Seventeen-Year Nationwide Trends in Use of Long-acting Bronchodilators and Inhaled Corticosteroids among Adults: A Danish Drug Utilization Study

Research output: Contribution to journalJournal articleResearchpeer-review

DOI

View graph of relations

Long-acting bronchodilators and inhaled corticosteroids (ICS) are the cornerstones in treatment of chronic obstructive and inflammatory pulmonary diseases. However, non-adherence to guidelines is widespread. Detailed information on real-life treatment patterns is needed to promote rational use. We aimed to investigate nationwide time trends in individual-level treatment patterns of long-acting bronchodilators and ICS. Using nationwide Danish health registries, we identified all Danish adults with a prescription for long-acting bronchodilators and/or ICS from 2000-2016. We investigated the total use of long-acting bronchodilators and ICS, the proportion of current users and the rate of new users over time. Finally, we assessed treatment persistence. We included 23,061,681 prescriptions for long-acting bronchodilators and ICS issued to 805,860 individuals from 2000-2016. Over this period, the total annual amount of prescribed long-acting bronchodilators and ICS increased by 39%. Similarly, the proportion of adult users increased from 2.6% to 4.5%, mainly driven by the introduction of combination therapy and long-acting muscarinic antagonist (LAMA). Though the rate of new users of fixed-dose combination drugs increased substantially over time, the overall rate of new users was stable. In general, the proportion of patients on therapy after 1 year was low (25%-53%), especially among young individuals and users of ICS. We document a pronounced increase in the total use of long-acting bronchodilators and ICS over time, mainly driven by the introduction of combination drugs and LAMA. Special attention should be paid to the low level of persistence, especially among young individuals and users of ICS. This article is protected by copyright. All rights reserved.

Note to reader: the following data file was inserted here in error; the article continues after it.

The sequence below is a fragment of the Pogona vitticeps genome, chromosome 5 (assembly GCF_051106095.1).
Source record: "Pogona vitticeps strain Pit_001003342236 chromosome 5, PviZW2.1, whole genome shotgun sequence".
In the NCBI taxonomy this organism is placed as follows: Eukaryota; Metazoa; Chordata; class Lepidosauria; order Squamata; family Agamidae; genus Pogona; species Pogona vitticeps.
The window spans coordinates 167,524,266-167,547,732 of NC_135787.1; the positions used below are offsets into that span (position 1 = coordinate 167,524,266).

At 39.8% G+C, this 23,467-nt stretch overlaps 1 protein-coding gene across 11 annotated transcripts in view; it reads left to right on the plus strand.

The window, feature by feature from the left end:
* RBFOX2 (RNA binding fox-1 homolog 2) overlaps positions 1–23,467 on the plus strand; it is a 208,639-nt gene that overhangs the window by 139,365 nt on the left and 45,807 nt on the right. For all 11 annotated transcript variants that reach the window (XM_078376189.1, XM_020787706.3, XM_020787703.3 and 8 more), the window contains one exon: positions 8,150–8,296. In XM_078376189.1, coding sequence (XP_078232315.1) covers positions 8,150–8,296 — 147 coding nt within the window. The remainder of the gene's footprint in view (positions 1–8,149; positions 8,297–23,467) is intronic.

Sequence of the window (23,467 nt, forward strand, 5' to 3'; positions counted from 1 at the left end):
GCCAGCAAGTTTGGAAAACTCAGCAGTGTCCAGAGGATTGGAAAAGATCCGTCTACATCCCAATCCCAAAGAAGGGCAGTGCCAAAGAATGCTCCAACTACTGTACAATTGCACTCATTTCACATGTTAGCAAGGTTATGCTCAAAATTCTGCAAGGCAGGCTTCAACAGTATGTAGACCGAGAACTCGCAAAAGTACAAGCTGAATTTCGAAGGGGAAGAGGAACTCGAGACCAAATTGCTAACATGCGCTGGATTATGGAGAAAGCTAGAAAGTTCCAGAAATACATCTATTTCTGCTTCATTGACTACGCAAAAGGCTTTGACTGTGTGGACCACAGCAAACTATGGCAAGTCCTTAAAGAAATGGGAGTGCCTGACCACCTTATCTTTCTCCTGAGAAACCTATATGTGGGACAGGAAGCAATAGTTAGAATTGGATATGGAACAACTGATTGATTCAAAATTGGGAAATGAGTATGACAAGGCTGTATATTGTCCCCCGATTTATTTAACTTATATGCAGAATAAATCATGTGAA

LanguageEnglish
JournalBasic & Clinical Pharmacology & Toxicology
Volume123
Issue number1
Pages (from-to)58-64
ISSN1742-7835
DOIs
Publication statusPublished - 2018

    Research areas

  • Journal Article